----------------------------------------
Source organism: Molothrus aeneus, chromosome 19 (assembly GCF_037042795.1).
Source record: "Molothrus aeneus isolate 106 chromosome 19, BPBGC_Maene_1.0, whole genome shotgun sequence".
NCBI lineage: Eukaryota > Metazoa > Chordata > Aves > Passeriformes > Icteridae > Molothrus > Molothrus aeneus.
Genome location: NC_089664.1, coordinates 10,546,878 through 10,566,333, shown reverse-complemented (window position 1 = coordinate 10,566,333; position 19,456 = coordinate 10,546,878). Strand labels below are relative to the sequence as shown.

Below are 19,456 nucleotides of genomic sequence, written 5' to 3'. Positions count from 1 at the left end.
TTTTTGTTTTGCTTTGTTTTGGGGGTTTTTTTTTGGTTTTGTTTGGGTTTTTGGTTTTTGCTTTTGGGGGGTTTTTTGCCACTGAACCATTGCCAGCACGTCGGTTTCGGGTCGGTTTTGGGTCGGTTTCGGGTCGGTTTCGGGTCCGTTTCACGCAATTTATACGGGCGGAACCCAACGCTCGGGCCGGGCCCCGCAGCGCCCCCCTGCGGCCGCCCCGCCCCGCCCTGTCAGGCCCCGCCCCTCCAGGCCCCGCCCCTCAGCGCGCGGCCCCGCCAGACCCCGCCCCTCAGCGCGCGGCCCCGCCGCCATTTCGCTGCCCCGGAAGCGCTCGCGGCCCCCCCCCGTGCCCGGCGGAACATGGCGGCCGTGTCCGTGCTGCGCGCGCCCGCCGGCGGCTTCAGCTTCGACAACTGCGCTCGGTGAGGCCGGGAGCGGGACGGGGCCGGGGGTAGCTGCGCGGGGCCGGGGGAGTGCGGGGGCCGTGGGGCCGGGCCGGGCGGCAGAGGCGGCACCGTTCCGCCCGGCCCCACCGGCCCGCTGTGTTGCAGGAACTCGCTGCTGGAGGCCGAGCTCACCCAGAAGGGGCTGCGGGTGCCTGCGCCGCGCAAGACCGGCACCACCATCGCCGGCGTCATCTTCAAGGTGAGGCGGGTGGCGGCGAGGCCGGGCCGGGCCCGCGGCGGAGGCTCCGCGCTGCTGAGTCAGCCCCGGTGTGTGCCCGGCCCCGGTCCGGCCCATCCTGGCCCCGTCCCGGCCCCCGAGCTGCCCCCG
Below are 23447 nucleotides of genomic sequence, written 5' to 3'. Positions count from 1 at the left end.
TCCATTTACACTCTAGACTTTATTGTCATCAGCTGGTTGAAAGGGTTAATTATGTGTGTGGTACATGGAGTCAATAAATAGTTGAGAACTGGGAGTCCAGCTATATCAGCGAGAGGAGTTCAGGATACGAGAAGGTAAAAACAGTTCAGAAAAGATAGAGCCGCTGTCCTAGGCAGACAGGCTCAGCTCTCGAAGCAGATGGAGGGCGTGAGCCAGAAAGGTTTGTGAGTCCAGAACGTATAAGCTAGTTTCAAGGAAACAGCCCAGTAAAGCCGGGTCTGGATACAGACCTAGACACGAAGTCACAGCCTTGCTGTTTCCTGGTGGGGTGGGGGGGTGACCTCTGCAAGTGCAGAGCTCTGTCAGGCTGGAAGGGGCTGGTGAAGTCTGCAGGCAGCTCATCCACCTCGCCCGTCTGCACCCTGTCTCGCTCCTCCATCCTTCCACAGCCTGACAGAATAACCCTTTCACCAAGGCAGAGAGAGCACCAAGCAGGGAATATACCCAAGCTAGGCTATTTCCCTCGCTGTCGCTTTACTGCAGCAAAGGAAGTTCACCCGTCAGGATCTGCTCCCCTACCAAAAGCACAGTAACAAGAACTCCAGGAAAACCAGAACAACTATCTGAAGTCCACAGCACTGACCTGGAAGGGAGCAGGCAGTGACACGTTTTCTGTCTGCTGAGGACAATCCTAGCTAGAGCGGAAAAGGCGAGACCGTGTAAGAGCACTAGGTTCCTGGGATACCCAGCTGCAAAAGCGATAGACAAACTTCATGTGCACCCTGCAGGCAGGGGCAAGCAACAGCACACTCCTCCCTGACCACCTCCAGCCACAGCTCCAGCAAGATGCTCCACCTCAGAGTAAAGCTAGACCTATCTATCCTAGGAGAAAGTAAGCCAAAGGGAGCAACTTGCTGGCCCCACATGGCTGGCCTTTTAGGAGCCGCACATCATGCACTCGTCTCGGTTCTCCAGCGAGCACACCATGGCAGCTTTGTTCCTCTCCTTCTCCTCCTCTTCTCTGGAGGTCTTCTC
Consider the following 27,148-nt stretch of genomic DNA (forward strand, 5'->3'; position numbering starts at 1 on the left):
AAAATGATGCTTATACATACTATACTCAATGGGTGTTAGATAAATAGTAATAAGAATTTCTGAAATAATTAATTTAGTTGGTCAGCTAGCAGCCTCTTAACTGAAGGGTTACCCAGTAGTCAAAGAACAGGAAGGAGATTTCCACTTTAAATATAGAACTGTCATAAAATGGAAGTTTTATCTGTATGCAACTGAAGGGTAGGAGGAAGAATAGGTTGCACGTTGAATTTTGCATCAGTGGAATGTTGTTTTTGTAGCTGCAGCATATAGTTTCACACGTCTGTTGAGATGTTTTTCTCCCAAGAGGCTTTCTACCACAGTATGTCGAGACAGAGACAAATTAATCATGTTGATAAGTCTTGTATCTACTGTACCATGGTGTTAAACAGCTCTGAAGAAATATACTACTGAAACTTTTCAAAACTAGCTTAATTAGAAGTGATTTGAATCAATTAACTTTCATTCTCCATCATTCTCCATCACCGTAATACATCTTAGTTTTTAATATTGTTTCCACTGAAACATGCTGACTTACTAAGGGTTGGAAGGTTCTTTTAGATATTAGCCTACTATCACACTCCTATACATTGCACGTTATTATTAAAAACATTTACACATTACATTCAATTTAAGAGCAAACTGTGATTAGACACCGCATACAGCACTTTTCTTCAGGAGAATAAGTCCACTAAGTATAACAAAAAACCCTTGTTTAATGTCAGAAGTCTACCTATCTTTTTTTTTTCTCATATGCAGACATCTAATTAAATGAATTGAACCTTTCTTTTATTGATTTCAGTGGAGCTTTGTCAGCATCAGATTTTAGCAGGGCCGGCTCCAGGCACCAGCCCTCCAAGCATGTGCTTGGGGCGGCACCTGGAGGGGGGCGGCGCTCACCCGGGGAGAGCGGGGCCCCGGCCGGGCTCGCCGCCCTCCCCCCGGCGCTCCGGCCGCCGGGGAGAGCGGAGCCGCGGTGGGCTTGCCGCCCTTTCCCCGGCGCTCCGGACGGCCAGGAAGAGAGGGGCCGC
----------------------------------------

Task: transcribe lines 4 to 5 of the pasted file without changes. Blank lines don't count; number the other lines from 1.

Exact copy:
Genome location: NC_089664.1, coordinates 10,546,878 through 10,566,333, shown reverse-complemented (window position 1 = coordinate 10,566,333; position 19,456 = coordinate 10,546,878). Strand labels below are relative to the sequence as shown.

Below are 19,456 nucleotides of genomic sequence, written 5' to 3'. Positions count from 1 at the left end.